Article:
A SOUTH African headteacher had his first experience of snow when he came to visit Ruabon.
Ysgol Rhiwabon was visited by Luvuyo Ngubelanga, head at Kwamfundo Senior Secondary School in Khayelitisha, a township outside Cape Town.
Margaret Morgan, a former president of the National Association of Headteachers, invited the school to forge links with the South African institute in 2003, an opportunity welcomed by Ysgol Rhiwabon head Peter Shaw.
Last summer assistant headteacher Mark Leather spent some time in South Africa visiting Kwamfundo High School and other educational establishments in the area.
On his return, Mark spoke to his colleagues about his experiences and they were so enthused they decided Luvuyo should be invited back to Ysgol Rhiwabon.
The British Council agreed to support the project and as a result Luvuyo was able to enjoy his first journey out of South Africa, hosted by Ysgol Rhiwabon.
During his two weeks, he visited lessons, met pupils and spoke to the Rotary Club and in school assemblies.
The next phase sees Ysgol Rhiwabon's head of English, Melanie Ferron-Evans, make the journey out to South Africa.
Mrs Ferron-Evans is co-ordinating a project which will see the pupils of both schools combining to produce a joint book of poetry. More staff and students' exchange visits are also being considered.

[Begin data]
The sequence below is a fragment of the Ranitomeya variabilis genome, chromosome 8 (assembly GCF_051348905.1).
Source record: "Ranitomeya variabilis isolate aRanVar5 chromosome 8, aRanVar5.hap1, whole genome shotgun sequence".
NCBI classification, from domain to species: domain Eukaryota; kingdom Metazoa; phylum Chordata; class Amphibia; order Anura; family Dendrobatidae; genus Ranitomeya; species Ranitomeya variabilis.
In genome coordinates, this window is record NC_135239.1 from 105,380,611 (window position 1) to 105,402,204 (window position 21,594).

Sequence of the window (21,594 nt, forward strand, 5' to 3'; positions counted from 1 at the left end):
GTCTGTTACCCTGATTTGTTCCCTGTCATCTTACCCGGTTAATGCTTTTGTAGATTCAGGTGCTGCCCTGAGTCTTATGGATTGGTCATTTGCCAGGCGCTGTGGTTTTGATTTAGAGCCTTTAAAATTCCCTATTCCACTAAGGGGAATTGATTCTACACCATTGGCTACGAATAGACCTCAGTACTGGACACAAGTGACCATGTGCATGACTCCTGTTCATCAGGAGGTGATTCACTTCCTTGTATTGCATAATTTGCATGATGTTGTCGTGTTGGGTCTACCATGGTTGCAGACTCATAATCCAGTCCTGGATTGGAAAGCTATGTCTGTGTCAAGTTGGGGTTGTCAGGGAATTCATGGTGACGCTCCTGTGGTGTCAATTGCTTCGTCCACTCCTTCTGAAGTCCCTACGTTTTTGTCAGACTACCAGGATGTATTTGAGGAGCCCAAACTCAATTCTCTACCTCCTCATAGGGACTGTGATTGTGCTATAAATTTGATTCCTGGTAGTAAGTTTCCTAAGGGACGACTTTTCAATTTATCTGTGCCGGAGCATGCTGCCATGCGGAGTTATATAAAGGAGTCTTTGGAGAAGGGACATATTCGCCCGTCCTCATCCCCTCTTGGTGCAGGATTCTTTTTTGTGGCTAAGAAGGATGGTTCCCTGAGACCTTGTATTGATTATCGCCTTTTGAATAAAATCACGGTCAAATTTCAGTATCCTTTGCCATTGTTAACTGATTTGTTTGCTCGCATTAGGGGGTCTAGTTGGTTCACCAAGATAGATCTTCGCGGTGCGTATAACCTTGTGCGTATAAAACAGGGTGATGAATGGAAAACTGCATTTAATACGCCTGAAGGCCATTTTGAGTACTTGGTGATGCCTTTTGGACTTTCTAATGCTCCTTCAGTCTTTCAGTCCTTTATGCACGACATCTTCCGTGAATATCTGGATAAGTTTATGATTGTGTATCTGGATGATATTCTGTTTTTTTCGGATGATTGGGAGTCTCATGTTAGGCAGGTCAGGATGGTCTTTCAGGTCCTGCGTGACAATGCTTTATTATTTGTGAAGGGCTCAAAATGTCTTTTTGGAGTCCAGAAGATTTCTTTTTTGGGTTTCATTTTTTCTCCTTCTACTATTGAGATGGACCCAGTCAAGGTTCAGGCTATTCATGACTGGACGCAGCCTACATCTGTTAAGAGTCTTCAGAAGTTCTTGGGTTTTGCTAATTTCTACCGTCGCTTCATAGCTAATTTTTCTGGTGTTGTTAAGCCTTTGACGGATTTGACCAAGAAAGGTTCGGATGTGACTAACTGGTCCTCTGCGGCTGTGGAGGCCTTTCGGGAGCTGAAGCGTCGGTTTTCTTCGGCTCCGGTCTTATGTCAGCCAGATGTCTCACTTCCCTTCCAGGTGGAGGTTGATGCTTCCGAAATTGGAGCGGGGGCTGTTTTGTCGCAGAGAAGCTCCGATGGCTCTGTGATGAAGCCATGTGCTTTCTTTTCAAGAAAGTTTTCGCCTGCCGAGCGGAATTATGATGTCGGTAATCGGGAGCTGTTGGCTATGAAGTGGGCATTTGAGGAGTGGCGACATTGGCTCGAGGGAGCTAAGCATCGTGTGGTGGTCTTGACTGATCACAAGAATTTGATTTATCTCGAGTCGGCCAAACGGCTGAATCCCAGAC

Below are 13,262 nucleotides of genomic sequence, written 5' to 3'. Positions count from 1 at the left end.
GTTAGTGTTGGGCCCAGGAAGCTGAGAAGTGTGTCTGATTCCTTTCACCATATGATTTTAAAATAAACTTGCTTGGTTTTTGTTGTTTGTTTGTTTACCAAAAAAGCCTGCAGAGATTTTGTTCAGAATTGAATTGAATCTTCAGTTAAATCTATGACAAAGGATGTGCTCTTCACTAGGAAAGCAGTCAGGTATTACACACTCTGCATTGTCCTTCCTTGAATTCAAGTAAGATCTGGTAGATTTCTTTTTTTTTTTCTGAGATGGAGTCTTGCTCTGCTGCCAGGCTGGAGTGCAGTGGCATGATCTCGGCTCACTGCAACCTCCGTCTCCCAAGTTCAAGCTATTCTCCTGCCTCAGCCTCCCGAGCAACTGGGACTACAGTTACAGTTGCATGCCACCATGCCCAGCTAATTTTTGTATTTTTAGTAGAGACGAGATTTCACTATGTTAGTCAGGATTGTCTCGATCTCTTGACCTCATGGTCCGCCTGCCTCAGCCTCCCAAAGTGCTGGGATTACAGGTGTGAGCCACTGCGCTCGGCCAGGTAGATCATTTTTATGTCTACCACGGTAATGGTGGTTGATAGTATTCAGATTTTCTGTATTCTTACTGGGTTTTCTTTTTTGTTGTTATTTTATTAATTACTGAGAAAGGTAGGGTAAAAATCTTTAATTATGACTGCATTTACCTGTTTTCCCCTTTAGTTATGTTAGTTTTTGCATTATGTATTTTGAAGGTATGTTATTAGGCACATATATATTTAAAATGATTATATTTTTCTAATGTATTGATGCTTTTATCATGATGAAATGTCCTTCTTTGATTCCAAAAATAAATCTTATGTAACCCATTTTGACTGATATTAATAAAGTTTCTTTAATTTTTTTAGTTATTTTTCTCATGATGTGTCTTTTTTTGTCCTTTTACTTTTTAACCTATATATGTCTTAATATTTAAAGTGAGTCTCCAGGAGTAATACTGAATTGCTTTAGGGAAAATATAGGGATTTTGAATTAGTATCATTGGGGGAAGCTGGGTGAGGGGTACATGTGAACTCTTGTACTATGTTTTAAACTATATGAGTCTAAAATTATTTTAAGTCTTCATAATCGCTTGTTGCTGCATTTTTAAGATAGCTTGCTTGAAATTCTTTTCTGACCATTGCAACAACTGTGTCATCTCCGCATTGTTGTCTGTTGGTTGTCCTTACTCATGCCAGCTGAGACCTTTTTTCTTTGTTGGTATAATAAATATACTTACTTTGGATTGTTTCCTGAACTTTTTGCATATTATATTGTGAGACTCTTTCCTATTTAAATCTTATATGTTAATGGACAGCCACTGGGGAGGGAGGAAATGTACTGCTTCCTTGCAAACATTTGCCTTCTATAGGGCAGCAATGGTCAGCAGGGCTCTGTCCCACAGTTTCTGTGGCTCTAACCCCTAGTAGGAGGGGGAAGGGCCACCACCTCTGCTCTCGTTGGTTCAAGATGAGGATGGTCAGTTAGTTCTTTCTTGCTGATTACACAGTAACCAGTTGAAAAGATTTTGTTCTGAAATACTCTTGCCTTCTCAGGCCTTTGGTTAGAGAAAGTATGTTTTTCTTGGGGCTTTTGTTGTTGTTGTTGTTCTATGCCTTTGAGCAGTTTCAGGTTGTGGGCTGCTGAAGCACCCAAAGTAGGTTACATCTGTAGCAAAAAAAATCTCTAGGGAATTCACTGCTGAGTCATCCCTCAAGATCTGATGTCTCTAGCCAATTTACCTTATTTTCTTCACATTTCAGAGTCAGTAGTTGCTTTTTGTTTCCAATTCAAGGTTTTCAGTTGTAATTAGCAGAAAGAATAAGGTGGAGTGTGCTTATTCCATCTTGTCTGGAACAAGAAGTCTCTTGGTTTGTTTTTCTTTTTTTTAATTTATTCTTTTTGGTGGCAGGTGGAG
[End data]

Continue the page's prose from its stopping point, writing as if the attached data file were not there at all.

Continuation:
'To link with another school is a fantastic experience for both sets of students and staff,' said Mr Shaw.
'We have big plans for our project and Luvuyo's visit here is just the beginning.
'It is currently more than 30 C in Cape Town while over here temperatures have been around zero.
'However, the smile on Luvuyo's face remained broad throughout.'
Luvuyo said: 'This link between our two schools is so wonderful and stands to benefit my students and staff.
'Mr Leather's visit to Cape Town must have helped his professional development. My visit to Ysgol Rhiwabon and the surrounding area fulfils my own professional growth plan and also re-orientates my approach to my work.
'I am very grateful to Peter Shaw, his colleagues and the students for their good work in making the project a reality. Beyond my visit, there is so much planned for the future.
'Seeing young pupils throwing snowballs at each other and the area white with snow is something I will always remember as I have never seen it before. I look forward to more staff and hopefully students visiting us in South Africa and in turn I hope my students get the chance to see new things here, too.'